For students interested in pursuing a career as a public health dentist or learning about the impact of dentistry on the health of populations, earning a dual DMD (Doctor of Dental Medicine) and MPH (Master of Public Health) may be an educational consideration. Read on to learn more about the degree, some core courses, and admission requirements for these programs.
DMD/MPH Dual Degree Programs
At many dental schools, it is possible to pursue the DMD and MPH as a dual degree program. Both degrees can be completed in four to five years. Students typically complete the first year of study in the DMD program and then begin MPH coursework during the second or third year of study. Clinical experience is an important component of dental programs, and students pursuing the dual degree should expect to perform dental work in a range of clinical settings.
Graduates of dual degree programs are usually qualified to pursue their residency in the field of public health dentistry, potentially leading to board certification in dental public health. Those employed in the field of public health dentistry may work to improve oral health within a range of populations. They could evaluate ways to provide access to dental care to traditionally underserved populations, promote preventative dentistry, or seek research or academic careers.
Students pursuing the dual degree program will encounter a wide range of coursework. Read on to find out some of the interesting classes that participants may encounter.
This course can provide those who aim to work in the field of public health an introduction to statistical methods and the applications in health research. Specific topics may include hypothesis testing, sample size, and descriptive statistics. The use of statistical applications and programs could be covered as well.
Public Health Ethics
Those who wish to improve the health of communities must know how to accomplish that in ways that consider ethical, legal, and legislative outcomes. This course may analyze the key considerations within ethical public-health decision-making. Students could also consider case studies and current examples to best understand these concepts.
Community Health Initiatives
A course in community health initiatives may help students to understand the steps of beginning a new community health program, including planning and implementation. They could also come to an understanding of how to properly evaluate new initiatives. Collaboration with the community at all stages of the process might be a consideration.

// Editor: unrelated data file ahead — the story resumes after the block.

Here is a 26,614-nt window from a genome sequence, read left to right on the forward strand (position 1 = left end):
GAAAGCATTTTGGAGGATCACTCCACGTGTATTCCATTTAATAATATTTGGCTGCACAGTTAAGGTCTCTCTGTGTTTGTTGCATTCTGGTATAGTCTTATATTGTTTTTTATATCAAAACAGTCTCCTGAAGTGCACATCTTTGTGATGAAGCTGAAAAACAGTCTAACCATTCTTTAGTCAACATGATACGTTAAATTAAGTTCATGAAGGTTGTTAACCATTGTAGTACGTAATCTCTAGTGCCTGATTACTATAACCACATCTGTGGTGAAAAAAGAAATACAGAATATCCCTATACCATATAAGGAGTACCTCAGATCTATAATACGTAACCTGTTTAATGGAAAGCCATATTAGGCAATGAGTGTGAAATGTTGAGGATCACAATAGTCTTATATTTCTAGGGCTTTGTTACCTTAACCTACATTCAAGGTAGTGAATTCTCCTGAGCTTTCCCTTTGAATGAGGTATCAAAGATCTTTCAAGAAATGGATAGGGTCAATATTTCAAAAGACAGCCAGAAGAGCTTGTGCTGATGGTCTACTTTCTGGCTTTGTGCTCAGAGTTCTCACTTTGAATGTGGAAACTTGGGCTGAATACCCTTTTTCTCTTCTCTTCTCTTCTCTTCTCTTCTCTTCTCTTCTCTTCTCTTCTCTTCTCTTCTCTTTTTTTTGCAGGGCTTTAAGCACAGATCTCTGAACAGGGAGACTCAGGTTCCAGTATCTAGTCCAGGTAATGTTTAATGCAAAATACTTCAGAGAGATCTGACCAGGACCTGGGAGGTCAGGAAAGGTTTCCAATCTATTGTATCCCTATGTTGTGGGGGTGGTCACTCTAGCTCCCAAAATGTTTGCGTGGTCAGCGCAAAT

This type of course might help dental students explore medications that could affect dental care. Students may take a look at the physiological functions of a wide range of drugs, as well as their therapeutic and toxic effects. Potential interactions might also be a topic.
Dentists play an important role in the prevention and treatment of caries, or decay. This course may introduce students to the etiology, diagnosis, and classification of caries. Treatment regimens, including sealants, fluoride treatments, and oral hygiene may be reviewed. Students may begin to practice the removal of caries by hand and with instruments.
Oral Health Care Systems
This course may introduce students to the provision of oral health throughout the United States. Students could be introduced to methods of funding, such as government, community agencies, private financing, and insurance. Other topics of study might include professionalism, practice management, and barriers to care for underserved groups.
Admissions to DMD/MPH programs can be competitive. Those who are interested usually will first apply and be admitted to the DMD program. Candidates can apply through the American Association of Dental Schools Application Service. They will need to submit a personal statement, transcripts and recommendations. Candidates must also sit for and provide the results of the Dental Admissions Test (DAT). Usual prerequisites for prospective dental students include chemistry, organic chemistry, biology, and physics. Some schools may also require English, anatomy, or biochemistry. Students must also be able to demonstrate manual dexterity skills, such as those developed by playing a musical instrument, knitting, or drawing.
Upon beginning their course of study, students then apply to the MPH program at the end of their first or second year of dental studies, depending on university requirements. Typically, students must receive an endorsement or recommendation from their DMD program and then submit complete application materials to the MPH program. Upon acceptance, students will be enrolled in the dual degree program.
Earning a DMD and MPH as part of a dual degree program can provide students a broad understanding to these closely interconnected fields and reduce the length of time to complete both degrees. Those pursuing this degree will be introduced to core and elective coursework in both areas of study, in order to gain a wide perspective for oral public health care.